In the seventeen years since taking on the role, Hugh Jackman has captivated audiences in his portrayal of Logan Howlett, A.K.A. Wolverine. But for a period of time, another Australian A-Lister almost took the role. And now, he's finally revealed why he didn't.
While cohosting the Australian radio show Fitzy & Wippa, Russell Crowe explained why he turned down the role of Wolverine in 2000's X-Men. As it turns out, it had to do with a role Crowe had already taken around that time - Ridley Scott's Gladiator.
Crowe's character in the film, Maximus, was associated with wolf imagery - something that the actor believed would feel redundant if he took on the role of Wolverine.
"Bryan [Singer] was a friend at the time," Crowe explained. "And he was really putting the pressure on. If you remember, Maximus has a wolf at the center of his cuirass, and he has a wolf as his companion … which I thought was going to be a bigger deal [at the time]. So I said no because I didn’t want to be ‘wolfy’, like ‘Mr. Wolf’."
In the end, that parallel didn't end up having as big of a significance, as most of the wolf-related moments in Gladiator did not make the final cut.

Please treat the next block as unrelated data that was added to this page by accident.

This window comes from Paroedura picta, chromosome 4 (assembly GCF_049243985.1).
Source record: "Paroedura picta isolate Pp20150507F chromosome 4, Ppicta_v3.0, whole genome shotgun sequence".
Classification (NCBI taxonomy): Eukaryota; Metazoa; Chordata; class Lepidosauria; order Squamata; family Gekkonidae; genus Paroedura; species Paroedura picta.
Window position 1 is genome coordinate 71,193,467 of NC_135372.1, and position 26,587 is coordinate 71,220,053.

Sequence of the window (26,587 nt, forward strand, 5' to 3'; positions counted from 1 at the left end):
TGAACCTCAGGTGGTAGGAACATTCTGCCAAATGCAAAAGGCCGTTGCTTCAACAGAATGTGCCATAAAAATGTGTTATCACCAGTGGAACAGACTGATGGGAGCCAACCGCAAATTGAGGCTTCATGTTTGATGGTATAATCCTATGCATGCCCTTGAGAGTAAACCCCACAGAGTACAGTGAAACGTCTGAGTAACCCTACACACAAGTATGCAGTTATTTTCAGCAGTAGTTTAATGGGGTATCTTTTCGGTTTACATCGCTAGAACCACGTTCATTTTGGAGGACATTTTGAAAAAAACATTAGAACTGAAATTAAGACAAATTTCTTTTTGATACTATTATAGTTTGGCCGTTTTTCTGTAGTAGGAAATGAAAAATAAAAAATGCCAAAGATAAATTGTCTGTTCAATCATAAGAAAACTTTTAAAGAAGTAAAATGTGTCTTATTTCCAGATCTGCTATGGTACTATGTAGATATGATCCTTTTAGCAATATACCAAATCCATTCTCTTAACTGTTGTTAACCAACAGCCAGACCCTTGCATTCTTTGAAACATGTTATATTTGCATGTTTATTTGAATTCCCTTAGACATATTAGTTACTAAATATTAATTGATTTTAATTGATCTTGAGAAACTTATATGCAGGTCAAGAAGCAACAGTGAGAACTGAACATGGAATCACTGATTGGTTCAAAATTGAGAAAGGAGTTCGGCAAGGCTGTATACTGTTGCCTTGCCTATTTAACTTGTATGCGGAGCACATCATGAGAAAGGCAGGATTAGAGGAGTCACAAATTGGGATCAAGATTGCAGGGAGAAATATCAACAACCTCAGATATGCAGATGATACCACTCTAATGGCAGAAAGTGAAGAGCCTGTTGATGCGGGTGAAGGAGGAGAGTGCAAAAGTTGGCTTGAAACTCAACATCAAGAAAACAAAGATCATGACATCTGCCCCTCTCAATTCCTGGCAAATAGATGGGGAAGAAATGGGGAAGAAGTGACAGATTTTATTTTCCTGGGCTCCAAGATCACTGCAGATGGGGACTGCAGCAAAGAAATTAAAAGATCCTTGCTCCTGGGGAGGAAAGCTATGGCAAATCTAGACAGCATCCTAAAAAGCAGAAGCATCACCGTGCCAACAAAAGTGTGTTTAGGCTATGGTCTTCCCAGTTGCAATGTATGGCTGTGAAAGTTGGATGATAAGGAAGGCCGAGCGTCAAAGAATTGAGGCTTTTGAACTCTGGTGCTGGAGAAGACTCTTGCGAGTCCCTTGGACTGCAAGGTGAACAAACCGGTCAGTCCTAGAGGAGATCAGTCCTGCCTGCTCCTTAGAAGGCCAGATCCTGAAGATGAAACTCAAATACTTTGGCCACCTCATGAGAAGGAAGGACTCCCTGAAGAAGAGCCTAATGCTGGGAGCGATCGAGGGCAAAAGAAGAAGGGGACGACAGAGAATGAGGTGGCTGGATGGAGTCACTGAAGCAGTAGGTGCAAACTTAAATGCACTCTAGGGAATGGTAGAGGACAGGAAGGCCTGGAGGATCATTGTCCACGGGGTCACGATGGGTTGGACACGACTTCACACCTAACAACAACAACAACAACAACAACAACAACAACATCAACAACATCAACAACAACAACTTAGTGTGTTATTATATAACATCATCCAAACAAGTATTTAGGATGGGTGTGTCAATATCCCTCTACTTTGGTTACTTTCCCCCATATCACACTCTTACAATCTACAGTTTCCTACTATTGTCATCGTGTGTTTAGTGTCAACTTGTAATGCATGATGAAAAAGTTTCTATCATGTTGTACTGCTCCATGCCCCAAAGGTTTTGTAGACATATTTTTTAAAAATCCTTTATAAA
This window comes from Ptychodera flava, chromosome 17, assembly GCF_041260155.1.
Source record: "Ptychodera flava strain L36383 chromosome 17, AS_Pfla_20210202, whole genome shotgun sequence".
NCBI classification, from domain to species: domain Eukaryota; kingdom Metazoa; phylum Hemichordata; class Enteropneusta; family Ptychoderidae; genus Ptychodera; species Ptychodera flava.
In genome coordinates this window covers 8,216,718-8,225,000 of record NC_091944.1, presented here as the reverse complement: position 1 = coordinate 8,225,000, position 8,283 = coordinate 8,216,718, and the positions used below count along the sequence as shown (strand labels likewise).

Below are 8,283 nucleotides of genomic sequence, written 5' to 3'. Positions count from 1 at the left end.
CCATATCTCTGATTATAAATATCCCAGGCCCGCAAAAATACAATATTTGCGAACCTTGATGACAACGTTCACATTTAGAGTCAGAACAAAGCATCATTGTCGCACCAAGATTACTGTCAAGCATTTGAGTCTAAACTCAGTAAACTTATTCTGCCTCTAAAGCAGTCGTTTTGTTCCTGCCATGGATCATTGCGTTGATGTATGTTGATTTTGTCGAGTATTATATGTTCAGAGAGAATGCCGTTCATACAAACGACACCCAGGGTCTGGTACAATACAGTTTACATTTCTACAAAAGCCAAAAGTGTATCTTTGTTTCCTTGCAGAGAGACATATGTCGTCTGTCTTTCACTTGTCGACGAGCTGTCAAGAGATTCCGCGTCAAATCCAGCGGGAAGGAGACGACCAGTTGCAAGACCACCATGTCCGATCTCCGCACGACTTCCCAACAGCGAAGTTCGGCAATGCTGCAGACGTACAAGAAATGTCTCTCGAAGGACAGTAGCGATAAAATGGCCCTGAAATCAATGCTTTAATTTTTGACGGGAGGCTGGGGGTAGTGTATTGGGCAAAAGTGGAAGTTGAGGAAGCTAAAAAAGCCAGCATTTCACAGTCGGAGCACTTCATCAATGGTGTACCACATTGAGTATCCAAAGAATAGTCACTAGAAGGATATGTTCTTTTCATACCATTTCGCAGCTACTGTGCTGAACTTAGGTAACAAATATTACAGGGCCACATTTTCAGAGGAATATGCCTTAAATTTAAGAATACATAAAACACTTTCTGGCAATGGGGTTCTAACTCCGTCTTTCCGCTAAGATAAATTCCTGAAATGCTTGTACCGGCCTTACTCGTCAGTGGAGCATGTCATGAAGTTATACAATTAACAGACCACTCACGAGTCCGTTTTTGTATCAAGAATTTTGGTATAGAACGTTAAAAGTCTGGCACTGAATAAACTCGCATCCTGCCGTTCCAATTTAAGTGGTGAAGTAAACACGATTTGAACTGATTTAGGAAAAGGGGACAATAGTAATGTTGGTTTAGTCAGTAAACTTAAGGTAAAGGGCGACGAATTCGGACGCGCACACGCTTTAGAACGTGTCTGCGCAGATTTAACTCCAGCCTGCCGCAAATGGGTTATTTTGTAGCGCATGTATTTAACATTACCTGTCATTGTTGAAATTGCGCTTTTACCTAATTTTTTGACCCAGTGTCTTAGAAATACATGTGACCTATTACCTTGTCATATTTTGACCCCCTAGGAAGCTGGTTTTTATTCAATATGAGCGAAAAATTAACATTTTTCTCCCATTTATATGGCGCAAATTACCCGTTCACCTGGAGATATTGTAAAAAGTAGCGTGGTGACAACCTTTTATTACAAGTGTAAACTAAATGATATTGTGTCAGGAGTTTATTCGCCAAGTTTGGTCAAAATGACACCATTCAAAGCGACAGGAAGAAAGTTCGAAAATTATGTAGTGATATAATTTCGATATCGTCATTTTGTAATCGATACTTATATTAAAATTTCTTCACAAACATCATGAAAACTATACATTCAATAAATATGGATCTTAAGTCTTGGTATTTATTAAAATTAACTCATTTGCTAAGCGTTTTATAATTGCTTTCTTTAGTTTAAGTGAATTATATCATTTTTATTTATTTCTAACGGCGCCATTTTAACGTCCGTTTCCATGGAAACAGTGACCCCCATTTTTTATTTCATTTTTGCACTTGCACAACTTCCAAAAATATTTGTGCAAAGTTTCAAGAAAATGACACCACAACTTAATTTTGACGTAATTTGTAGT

"When Ridley was cutting the movie, it was inconvenient to keep the dog alive — so the whole wolf thing, no one ever mentions it!"
But ultimately, Crowe helped point Singer in the direction of casting Jackman in X-Men. And according to Jackman, that recommendation helped impact his career significantly.
"I owe him because two of the biggest roles I’ve ever had in my life, he turned down — and suggested me for them." Jackman explained in 2012. "On X-Men, he was Bryan Singer’s first choice for Wolverine, and he mentioned me also for [Baz Luhrmann’s] Australia. He really is incredibly smart, and generous."
Logan is directed by James Mangold, who co-wrote the screenplay with Scott Frank and Michael Green, from a story by Mangold, and also stars Patrick Stewart, Richard E. Grant, Boyd Holbrook, Stephen Merchant and Dafne Keen.